College Bound: Will Fiddle For Tuition

The high, rapid strains of fiddle music filled the air outside the Raley’s market on Hartnell Avenue in Redding Wednesday afternoon. Not canned Muzak. Real fiddle music. Loud and clear.

Under the shade of the store’s awning stood the source of the live concert, Jesse Brazil, 19, of Redding. He held his bow lightly with his right hand and cradled his fiddle firmly with his left as his long fingers raced up and down the strings of his instrument.

The temperatures pushed 100 degrees outside as shoppers walked into and out of the store. Some paused to listen to Brazil, others kept walking, yet others crouched down to drop money into Brazil’s open violin case, dotted with mostly $1-dollar bills. A hand-lettered sign explained everything: “For the Master’s College Tuition.”

Brazil, a college sophmore who lives with his grandparents, Laurel and Marcia Brazil of Redding, said he tried to get a summer job to earn money for school, but he lucked out.

“It’s a tough economy,” he said. “I couldn’t find a job.”

That’s when he created his own luck, and turned to his fiddle as a way to help pay for his tuition at the Master’s College in Santa Clara where he’ll resume studies in August. He’s played since he was 9.

He set up his display, which includes not just his violin-case-turned-donation box, but he also sells CDs of his fiddling for $15 each. Brazil said so far, the stores have been kind enough to let him stay and play, under one condition.

“You have to sound good; people have to like you,” he said. “Otherwise someone would complain and I’d have to go. But so far, no complaints.”

In fact, Brazil said he hears lots of comments; all positive.

“They’ll tell me I sound good,” he said. “And some people cry, because music can move you. Sometimes when I’m playing I feel like crying. I’m moved, too.”

He said some people seem surprised to see him, all 6-feet-6-inches tall, playing his fiddle for hours on end, in the heat of the summer. And he’s noticed that not a day goes by that someone doesn’t say how happy they are to see him fiddle for money, rather just hold up a sign and ask for cash.

“Lots of people tell me, ‘At least you’re working.”

Work he does, six hours a day, every day except Sunday. He’s a self-appointed street musician who performs outside strip-mall stores, such as the Raley’s grocery store on Lake Boulevard, Ross’ Dress for Less on Hilltop Drive or the Raley’s on Hartnell Avenue, where he played late Wednesday afternoon.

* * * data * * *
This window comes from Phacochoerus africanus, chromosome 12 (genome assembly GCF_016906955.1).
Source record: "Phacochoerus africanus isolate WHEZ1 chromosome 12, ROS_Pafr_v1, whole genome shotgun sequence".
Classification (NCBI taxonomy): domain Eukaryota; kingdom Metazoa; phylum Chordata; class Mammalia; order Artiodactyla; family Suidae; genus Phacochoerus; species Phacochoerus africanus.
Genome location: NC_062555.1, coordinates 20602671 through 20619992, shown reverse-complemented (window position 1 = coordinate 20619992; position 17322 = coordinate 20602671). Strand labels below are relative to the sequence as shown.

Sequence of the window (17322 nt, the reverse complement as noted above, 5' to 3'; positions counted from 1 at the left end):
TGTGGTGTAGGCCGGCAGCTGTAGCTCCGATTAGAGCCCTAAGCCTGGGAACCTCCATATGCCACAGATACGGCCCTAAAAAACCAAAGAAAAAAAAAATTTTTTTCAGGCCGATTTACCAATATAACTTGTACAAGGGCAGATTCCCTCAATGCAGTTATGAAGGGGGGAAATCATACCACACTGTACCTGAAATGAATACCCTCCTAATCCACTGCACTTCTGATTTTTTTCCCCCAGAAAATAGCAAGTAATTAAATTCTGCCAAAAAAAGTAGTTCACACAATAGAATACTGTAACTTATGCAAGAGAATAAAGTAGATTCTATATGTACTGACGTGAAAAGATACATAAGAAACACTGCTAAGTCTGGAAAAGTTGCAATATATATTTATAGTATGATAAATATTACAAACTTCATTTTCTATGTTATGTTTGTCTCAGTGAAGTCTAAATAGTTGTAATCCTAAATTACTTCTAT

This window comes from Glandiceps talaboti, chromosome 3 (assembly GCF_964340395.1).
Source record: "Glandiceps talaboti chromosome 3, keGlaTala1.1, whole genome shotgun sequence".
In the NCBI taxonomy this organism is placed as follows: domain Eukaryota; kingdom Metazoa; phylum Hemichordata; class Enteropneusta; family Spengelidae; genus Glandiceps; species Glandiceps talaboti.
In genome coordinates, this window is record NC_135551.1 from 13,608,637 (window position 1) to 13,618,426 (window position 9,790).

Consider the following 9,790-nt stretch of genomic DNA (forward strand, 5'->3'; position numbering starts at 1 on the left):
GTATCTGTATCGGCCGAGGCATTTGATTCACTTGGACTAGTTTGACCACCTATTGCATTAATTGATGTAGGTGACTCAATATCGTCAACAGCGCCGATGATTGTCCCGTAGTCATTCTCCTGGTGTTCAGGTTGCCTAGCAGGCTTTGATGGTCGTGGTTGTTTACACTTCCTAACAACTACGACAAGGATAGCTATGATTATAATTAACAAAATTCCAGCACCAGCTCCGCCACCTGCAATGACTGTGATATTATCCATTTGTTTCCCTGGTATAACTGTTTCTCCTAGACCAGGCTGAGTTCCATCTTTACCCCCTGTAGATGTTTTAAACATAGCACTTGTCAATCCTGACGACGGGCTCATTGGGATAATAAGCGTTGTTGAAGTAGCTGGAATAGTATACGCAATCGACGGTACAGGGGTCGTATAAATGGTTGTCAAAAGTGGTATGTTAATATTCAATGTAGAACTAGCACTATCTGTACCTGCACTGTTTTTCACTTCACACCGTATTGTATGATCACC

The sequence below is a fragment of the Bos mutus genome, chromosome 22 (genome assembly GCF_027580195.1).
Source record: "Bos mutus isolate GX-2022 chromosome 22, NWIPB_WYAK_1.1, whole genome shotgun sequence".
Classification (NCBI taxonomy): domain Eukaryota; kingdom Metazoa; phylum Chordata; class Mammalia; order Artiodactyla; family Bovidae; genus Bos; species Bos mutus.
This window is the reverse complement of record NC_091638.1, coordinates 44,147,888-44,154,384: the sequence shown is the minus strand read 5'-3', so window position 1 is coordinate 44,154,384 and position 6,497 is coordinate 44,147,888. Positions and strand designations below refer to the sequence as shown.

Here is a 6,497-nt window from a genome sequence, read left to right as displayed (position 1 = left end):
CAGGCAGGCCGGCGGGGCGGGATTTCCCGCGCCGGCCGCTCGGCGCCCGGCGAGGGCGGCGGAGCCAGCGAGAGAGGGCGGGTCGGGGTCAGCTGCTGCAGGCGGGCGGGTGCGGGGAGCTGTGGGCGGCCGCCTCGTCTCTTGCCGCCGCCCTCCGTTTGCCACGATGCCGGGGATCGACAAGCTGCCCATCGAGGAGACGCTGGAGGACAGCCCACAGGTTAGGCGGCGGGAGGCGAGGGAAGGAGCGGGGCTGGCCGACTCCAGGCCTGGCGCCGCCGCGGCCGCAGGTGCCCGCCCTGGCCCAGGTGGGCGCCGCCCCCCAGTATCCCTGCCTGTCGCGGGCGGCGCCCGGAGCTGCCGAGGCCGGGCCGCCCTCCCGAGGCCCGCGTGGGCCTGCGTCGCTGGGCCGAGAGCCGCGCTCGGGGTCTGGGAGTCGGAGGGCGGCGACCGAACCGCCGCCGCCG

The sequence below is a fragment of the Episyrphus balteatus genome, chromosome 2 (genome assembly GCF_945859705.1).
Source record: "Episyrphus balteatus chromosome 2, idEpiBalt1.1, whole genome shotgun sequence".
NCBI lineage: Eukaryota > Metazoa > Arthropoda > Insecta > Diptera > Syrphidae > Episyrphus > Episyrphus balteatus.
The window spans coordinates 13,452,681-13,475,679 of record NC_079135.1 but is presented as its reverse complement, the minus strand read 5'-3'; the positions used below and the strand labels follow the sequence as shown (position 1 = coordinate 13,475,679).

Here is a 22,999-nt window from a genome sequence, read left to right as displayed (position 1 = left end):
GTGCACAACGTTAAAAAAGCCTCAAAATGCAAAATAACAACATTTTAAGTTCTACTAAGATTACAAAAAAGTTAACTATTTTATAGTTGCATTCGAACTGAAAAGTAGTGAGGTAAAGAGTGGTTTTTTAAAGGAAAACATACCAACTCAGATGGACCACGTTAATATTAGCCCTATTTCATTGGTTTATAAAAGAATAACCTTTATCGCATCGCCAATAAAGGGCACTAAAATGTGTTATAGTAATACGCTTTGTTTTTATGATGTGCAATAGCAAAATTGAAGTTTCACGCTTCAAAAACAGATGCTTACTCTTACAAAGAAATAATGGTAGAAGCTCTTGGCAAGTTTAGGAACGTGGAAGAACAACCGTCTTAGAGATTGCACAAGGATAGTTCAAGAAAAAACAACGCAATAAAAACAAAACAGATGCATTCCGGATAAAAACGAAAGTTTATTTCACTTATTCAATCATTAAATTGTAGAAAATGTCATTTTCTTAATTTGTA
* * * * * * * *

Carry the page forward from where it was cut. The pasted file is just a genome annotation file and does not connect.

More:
His daily goal is $100. So far, the most he’s ever earned in one day is $375. And even his worst day didn’t turn out so bad in the end, becuase on the night he’d not earned a dime outside the Raley’s on Lake Boulevard, things picked up as he headed back to his car, feeling slightly discouraged.

As he took a break between songs to talk Wednesday, his bright blue eyes sparkled as he grinned at the memory. “I found $40 on the ground,” he said. “That made me pretty happy.”

For now, his focus is on getting enough money for school next month, and continuing his music major studies with an emphasis on audio technology. But Brazil’s already planning beyond that, and knows exactly where he wants to be.

“The dream beyond college is to become famous someday,” he said. “I would love to place high at the Weiser Idaho Contest.”

But first, he has many more tunes to play, and people to meet, and classes to take and tuition dollars to earn.

One note at a time.

Independent  online journalist Doni Greenberg founded what’s now known as  anewscafe.com in 2007 with her son, Joe Domke of the Czech Republic.  Prior to 2007 Greenberg was an award-winning newspaper opinion  columnist, feature and food writer recognized by the Associated Press,  the California Newspaper Publishers Association and E.W. Scripps. She  lives in Redding, CA.

Doni Chamberlain

Independent online journalist Doni Chamberlain founded A News Cafe in 2007 with her son, Joe Domke. Chamberlain holds a Bachelor's Degree in journalism from CSU, Chico. She's an award-winning newspaper opinion columnist, feature and food writer recognized by the Associated Press, the California Newspaper Publishers Association and E.W. Scripps. She's been featured and quoted in The Wall Street Journal, The Washington Post, L.A. Times, Slate. Bloomberg News and on CNN, KQED and KPFA. She lives in Redding, California.

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